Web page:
A SOLDIER who risked his life in Afghanistan and Iraq was shocked when a pub refused to serve him because he was in uniform. Guardsman Brad Thomas and fellow Grenadier Guard Jimmy Nuttal were working for an Army recruitment team when they stopped for lunch at the Cross Keys pub, in Market Street, Witney.
But as they looked at the menu, they were told to leave because the pub would not serve members of the armed forces wearing uniform. Guardsman Thomas, 24, who has lost nine colleagues in Afghanistan, said: “It really is pretty shocking. We weren’t even going to drink. We only wanted a meal and a glass of coke.
“Everyone in the pub was looking at us, and I don’t think some of them could believe it either. I was quite annoyed.” The pair crossed the road and where served at another pub. A member of the public offered to pay for their meals. Yesterday, pub chain Punch Taverns claimed RAF Brize Norton had written to local pubs telling them not to serve uniformed soldiers. The base denied this, and neither of the men is based at Brize.
Ten other Witney pubs told the Gazette they had never received any such request from the airbase. GDSM Thomas’s mum Sharon, 53, said: “Our lads and lasses are on the front line, putting their life at risk every day, yet in their own country they are treated like this. I think it is disgusting.”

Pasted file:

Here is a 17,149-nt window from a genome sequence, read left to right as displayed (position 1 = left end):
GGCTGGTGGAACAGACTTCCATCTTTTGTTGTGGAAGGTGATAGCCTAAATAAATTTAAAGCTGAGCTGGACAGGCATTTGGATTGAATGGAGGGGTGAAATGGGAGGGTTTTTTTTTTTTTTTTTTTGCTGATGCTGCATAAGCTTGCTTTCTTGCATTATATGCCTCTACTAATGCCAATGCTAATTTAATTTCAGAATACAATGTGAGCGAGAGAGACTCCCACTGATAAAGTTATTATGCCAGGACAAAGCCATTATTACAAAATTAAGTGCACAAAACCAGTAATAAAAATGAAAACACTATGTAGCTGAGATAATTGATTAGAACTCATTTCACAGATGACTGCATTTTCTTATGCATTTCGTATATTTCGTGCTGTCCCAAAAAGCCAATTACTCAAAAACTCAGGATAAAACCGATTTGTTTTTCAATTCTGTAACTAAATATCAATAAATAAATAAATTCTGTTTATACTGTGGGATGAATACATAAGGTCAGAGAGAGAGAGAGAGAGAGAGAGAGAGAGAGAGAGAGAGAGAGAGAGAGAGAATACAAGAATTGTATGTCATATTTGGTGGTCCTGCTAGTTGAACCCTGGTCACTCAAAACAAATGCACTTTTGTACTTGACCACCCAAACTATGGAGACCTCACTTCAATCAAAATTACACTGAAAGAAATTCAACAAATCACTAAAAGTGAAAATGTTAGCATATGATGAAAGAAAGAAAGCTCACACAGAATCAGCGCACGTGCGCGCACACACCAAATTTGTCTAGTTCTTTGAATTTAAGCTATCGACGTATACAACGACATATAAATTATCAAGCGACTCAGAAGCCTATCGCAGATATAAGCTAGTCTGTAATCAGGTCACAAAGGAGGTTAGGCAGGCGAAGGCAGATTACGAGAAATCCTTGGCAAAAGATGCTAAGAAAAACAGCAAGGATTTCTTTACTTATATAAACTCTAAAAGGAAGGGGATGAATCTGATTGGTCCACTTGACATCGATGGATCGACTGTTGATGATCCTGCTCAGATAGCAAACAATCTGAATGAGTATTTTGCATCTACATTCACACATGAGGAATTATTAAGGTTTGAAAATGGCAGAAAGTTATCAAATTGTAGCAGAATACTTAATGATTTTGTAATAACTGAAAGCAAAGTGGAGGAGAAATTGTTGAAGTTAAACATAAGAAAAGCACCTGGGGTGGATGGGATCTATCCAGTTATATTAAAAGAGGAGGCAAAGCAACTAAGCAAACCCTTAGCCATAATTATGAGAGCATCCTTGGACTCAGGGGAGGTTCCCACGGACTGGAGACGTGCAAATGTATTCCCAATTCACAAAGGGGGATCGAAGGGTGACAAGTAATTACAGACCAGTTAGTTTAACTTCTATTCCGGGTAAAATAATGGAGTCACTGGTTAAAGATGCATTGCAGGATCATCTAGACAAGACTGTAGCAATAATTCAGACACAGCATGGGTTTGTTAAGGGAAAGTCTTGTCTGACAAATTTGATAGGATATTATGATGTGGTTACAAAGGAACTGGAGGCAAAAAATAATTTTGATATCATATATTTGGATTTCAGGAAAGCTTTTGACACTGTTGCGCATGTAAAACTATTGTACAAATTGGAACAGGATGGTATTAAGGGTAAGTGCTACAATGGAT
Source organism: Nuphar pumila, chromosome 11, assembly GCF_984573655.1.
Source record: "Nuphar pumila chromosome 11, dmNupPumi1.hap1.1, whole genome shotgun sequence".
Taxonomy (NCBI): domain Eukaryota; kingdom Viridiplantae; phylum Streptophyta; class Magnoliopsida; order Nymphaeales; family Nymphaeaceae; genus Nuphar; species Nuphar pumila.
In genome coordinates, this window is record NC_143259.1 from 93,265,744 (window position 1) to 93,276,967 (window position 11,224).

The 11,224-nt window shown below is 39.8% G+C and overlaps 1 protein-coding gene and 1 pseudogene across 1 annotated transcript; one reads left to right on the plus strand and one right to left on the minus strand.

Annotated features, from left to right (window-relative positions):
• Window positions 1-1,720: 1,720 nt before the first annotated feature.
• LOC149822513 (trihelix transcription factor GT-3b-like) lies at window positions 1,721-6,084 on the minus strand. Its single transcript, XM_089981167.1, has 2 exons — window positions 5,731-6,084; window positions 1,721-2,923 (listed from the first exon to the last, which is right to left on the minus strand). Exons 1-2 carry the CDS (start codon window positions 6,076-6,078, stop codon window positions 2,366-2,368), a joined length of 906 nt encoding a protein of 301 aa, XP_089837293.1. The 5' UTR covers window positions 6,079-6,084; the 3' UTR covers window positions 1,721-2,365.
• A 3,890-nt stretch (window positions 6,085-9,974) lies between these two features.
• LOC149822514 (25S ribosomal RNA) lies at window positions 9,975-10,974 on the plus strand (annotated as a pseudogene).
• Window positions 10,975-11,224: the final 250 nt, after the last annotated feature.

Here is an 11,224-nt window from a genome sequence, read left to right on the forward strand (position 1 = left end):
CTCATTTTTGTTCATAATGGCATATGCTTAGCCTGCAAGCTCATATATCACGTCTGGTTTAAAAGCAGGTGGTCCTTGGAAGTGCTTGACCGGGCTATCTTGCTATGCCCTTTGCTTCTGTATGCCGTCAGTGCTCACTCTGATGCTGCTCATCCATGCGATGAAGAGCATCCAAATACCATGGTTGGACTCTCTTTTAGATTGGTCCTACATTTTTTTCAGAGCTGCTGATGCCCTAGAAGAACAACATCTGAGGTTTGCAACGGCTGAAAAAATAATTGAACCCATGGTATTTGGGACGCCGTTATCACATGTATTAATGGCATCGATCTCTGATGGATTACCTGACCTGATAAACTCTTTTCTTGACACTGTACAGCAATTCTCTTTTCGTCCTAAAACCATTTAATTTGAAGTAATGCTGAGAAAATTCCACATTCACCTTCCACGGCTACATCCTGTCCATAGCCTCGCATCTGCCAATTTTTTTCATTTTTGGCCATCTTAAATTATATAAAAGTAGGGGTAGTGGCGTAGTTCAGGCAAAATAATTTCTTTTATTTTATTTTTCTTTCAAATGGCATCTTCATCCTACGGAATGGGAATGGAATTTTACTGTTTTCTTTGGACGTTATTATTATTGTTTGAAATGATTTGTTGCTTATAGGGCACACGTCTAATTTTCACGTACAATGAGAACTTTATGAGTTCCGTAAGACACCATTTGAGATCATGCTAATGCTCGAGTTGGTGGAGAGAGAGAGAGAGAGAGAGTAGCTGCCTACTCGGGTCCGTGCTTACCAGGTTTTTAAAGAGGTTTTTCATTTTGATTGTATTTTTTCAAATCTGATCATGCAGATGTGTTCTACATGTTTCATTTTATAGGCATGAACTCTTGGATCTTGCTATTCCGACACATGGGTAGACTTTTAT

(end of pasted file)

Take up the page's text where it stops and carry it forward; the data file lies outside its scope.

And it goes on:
Witney’s Royal British Legion welfare officer Don Deaney, who pays his respects to every fallen British soldier’s cortege passing through Headington, said: “It is appalling. I’m absolutely staggered and disgusted. Anyone who cannot serve someone a meal because they are in uniform should go to Oxford (on repatriation days) to see what is going on.”
A Punch Taverns spokesman said she believed RAF Brize Norton had told Witney pubs not to serve uniformed troops, because they are prohibited from entering licensed premises. She added: “Our team at the Cross Keys was acting in respect of this regulation.” She said staff would do the same again, but said the company’s “utmost respect and admiration” for servicemen was shown by the money it raised for military charities.
RAF Brize Norton spokes- man Katie Zasada said: “Any personnel in the Navy, Army or RAF are not allowed to enter any pub in uniform, unless it is for a wedding or funeral. There has not been communication between us and the pubs, but they should not be putting them in that situation in the first place.”
The ban is thought to date back to the IRA pub bombings in the 1970s, but last year Prime Minister Gordon Brown said soldiers should be encouraged to wear their uniform in public. If you feel as angry as I do about the way he was treated then let the pub know by contacting them using the details below
The Cross Keys
1 Market Square